Tag Archives: Urchin

Invertebrate Locomotion in the Ocean

At the Catalina Island Marine Institute, we are all about being active and on the move.  The same goes for the invertebrates in our labs! But how do they move? Magic? Super powers? Thinking happy thoughts? Actually, we can explain with…..science!

Some of the animals in our lab move by using their little tube feet.  These are animals like the sea stars, sea cucumbers, and urchins, which are all members of the phylum Echinodermata.  Echinodermata translates to “spiny skin”.  Not only do the members of this phylum have spines, they also have sticky little feet! In fact, if you look underneath any of these animals, you will see what looks like little tubes with suction cups on the ends.  The animal will extend these tube  feet in the direction it wants to go, suction on, and then pull itself along.  Sometimes the tube feet can also be used as levers and for food capture. The tube feet can also be used to help the animal stay in place, if say, kids—I mean… “seagulls”—..were trying to grab at them! So cool.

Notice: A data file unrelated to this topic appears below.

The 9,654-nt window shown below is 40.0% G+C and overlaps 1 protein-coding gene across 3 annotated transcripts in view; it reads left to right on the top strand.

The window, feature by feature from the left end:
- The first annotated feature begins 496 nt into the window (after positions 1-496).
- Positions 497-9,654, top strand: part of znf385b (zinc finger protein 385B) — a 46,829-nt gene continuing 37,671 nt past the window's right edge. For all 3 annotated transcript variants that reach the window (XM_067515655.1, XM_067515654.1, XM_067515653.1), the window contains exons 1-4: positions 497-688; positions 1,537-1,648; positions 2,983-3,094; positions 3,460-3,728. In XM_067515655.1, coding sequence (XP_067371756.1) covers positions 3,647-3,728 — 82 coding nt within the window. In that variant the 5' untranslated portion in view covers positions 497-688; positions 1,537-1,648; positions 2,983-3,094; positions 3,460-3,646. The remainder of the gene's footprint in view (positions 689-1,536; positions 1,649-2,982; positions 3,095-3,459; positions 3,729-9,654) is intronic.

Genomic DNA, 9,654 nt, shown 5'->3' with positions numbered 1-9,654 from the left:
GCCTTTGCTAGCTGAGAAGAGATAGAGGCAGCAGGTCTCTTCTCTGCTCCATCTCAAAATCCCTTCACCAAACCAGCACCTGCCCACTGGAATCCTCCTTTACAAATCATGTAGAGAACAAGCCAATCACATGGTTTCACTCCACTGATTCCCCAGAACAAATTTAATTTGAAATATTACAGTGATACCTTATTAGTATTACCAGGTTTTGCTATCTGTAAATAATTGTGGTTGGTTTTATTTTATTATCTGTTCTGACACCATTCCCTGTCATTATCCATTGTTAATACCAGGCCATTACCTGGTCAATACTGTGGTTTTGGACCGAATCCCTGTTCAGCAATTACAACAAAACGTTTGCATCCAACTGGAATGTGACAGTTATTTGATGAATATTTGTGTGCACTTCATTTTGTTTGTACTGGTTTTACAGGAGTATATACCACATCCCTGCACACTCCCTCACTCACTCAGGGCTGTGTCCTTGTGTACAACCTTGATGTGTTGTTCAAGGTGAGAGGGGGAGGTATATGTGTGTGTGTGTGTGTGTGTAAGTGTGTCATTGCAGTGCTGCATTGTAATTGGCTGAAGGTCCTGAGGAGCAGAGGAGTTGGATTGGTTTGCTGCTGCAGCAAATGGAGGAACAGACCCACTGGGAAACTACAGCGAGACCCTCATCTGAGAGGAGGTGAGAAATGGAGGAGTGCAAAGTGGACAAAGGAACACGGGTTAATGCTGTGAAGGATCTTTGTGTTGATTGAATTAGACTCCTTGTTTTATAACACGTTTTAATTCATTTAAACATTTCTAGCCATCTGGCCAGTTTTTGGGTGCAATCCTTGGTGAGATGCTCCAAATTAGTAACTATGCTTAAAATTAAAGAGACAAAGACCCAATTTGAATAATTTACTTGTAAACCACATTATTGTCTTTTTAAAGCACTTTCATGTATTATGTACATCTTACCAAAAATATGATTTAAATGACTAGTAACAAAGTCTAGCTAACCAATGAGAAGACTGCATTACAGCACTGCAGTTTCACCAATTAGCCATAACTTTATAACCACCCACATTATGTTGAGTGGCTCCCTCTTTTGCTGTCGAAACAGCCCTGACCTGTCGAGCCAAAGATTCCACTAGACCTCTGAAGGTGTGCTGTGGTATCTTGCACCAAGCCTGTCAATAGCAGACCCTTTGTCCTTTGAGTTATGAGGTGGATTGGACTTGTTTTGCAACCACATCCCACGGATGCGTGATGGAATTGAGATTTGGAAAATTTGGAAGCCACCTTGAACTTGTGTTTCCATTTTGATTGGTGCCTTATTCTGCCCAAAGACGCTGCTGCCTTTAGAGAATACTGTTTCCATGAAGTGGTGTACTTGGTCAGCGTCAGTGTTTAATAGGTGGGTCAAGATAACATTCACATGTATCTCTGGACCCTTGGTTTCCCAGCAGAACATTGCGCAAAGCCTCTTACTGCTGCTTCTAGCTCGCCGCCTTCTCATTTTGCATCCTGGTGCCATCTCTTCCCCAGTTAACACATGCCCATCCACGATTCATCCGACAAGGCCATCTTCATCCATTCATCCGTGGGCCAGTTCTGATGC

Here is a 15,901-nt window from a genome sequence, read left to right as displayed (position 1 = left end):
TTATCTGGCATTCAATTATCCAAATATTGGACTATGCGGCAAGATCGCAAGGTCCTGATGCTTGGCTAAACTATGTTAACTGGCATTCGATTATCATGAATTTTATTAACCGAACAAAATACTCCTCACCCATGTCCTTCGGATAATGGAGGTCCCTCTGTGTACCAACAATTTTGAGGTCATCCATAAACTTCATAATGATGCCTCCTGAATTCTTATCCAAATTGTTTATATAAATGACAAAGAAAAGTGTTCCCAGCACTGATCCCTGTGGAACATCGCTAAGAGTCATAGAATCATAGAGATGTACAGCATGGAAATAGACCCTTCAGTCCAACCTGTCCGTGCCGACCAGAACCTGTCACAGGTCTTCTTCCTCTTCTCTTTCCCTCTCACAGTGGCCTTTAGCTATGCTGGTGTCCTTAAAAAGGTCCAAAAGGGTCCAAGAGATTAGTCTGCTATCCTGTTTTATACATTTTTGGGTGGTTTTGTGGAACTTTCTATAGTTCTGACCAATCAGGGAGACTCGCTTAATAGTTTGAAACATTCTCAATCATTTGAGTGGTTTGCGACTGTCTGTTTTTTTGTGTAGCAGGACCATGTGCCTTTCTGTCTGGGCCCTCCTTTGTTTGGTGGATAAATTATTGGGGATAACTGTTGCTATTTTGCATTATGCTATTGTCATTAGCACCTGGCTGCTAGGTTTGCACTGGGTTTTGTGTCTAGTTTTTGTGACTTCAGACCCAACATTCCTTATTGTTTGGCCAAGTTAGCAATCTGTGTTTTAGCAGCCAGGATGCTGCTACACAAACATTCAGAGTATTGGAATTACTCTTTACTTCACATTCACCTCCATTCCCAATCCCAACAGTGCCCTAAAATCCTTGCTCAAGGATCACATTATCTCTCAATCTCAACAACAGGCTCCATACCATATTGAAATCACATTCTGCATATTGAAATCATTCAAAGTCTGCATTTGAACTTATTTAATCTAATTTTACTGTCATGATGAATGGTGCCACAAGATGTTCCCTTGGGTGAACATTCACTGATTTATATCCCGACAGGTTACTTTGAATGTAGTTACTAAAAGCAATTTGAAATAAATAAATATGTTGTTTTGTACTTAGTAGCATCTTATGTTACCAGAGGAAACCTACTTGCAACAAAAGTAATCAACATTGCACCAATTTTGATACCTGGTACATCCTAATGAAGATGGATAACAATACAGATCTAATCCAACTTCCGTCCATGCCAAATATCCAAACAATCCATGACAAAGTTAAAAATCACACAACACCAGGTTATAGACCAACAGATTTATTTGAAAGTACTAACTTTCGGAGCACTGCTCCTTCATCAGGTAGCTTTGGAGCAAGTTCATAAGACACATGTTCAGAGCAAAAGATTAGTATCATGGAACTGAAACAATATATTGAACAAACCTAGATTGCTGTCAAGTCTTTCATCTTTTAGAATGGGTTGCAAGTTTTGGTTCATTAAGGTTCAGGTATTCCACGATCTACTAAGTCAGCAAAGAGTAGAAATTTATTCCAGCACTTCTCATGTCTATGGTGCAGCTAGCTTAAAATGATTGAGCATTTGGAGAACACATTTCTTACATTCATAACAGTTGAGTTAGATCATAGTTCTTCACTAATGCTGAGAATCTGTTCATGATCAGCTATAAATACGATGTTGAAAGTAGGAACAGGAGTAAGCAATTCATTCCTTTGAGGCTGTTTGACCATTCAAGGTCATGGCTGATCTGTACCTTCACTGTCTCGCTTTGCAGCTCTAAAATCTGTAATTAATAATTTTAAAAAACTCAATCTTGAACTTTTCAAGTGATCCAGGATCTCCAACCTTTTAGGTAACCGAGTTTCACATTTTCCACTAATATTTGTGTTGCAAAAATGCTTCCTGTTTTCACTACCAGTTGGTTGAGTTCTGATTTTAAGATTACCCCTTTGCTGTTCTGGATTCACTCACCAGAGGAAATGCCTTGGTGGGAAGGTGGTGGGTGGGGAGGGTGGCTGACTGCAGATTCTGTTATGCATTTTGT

Some of the friends in our Mollusk tank, such as the California Sea Hare, Aplysia californica, and the Spanish Shawl nudibranch, Flabellina iodinea, move in a different way.  These animals have a soft slug-like body, the length of which is called a “foot”.  Weird, I know, imagine if your whole body was called a foot! So the foot produces slime and when the animal contracts its muscles and moves tiny hairs on its body through the slime it manages to scoot, scoot, scoot!